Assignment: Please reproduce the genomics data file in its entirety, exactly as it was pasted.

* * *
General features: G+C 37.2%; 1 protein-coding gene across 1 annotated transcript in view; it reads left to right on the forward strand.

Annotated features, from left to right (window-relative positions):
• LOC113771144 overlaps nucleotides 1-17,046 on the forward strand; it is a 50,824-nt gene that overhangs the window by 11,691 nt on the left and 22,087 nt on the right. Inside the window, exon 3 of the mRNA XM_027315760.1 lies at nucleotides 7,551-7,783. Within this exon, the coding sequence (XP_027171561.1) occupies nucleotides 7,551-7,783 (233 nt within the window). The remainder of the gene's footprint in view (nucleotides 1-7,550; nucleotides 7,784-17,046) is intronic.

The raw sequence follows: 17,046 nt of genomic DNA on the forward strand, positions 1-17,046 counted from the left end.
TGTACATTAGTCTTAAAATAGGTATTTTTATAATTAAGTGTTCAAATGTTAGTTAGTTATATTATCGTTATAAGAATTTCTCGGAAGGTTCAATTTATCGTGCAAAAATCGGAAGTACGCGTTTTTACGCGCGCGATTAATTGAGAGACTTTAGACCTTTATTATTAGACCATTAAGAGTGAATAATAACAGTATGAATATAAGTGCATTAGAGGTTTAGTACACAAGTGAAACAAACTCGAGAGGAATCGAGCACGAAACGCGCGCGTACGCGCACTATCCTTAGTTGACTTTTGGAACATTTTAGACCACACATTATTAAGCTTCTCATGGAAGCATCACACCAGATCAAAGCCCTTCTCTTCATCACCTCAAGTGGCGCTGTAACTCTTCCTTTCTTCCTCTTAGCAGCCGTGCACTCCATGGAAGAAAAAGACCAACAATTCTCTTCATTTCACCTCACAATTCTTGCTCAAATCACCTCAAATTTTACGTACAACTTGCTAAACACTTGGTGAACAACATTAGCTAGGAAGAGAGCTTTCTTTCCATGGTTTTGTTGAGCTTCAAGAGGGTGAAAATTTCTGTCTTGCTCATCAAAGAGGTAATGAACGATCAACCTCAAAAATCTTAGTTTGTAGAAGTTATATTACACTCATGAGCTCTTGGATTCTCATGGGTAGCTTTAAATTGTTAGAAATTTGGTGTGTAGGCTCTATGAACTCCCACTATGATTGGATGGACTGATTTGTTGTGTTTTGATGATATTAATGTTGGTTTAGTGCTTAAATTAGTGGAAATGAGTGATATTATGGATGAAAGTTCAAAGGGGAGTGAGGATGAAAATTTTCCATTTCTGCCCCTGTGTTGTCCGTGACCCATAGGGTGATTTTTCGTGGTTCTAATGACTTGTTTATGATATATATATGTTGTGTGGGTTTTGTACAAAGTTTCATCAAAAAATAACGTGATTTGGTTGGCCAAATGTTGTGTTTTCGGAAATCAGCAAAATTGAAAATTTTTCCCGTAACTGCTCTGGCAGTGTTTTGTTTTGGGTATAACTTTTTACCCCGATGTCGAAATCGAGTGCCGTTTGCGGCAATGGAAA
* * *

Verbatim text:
General features: G+C 37.2%; 1 protein-coding gene across 1 annotated transcript in view; it reads left to right on the forward strand.

Annotated features, from left to right (window-relative positions):
• LOC113771144 overlaps nucleotides 1-17,046 on the forward strand; it is a 50,824-nt gene that overhangs the window by 11,691 nt on the left and 22,087 nt on the right. Inside the window, exon 3 of the mRNA XM_027315760.1 lies at nucleotides 7,551-7,783. Within this exon, the coding sequence (XP_027171561.1) occupies nucleotides 7,551-7,783 (233 nt within the window). The remainder of the gene's footprint in view (nucleotides 1-7,550; nucleotides 7,784-17,046) is intronic.

The raw sequence follows: 17,046 nt of genomic DNA on the forward strand, positions 1-17,046 counted from the left end.
TGTACATTAGTCTTAAAATAGGTATTTTTATAATTAAGTGTTCAAATGTTAGTTAGTTATATTATCGTTATAAGAATTTCTCGGAAGGTTCAATTTATCGTGCAAAAATCGGAAGTACGCGTTTTTACGCGCGCGATTAATTGAGAGACTTTAGACCTTTATTATTAGACCATTAAGAGTGAATAATAACAGTATGAATATAAGTGCATTAGAGGTTTAGTACACAAGTGAAACAAACTCGAGAGGAATCGAGCACGAAACGCGCGCGTACGCGCACTATCCTTAGTTGACTTTTGGAACATTTTAGACCACACATTATTAAGCTTCTCATGGAAGCATCACACCAGATCAAAGCCCTTCTCTTCATCACCTCAAGTGGCGCTGTAACTCTTCCTTTCTTCCTCTTAGCAGCCGTGCACTCCATGGAAGAAAAAGACCAACAATTCTCTTCATTTCACCTCACAATTCTTGCTCAAATCACCTCAAATTTTACGTACAACTTGCTAAACACTTGGTGAACAACATTAGCTAGGAAGAGAGCTTTCTTTCCATGGTTTTGTTGAGCTTCAAGAGGGTGAAAATTTCTGTCTTGCTCATCAAAGAGGTAATGAACGATCAACCTCAAAAATCTTAGTTTGTAGAAGTTATATTACACTCATGAGCTCTTGGATTCTCATGGGTAGCTTTAAATTGTTAGAAATTTGGTGTGTAGGCTCTATGAACTCCCACTATGATTGGATGGACTGATTTGTTGTGTTTTGATGATATTAATGTTGGTTTAGTGCTTAAATTAGTGGAAATGAGTGATATTATGGATGAAAGTTCAAAGGGGAGTGAGGATGAAAATTTTCCATTTCTGCCCCTGTGTTGTCCGTGACCCATAGGGTGATTTTTCGTGGTTCTAATGACTTGTTTATGATATATATATGTTGTGTGGGTTTTGTACAAAGTTTCATCAAAAAATAACGTGATTTGGTTGGCCAAATGTTGTGTTTTCGGAAATCAGCAAAATTGAAAATTTTTCCCGTAACTGCTCTGGCAGTGTTTTGTTTTGGGTATAACTTTTTACCCCGATGTCGAAATCGAGTGCCGTTTGCGGCAATGGAAA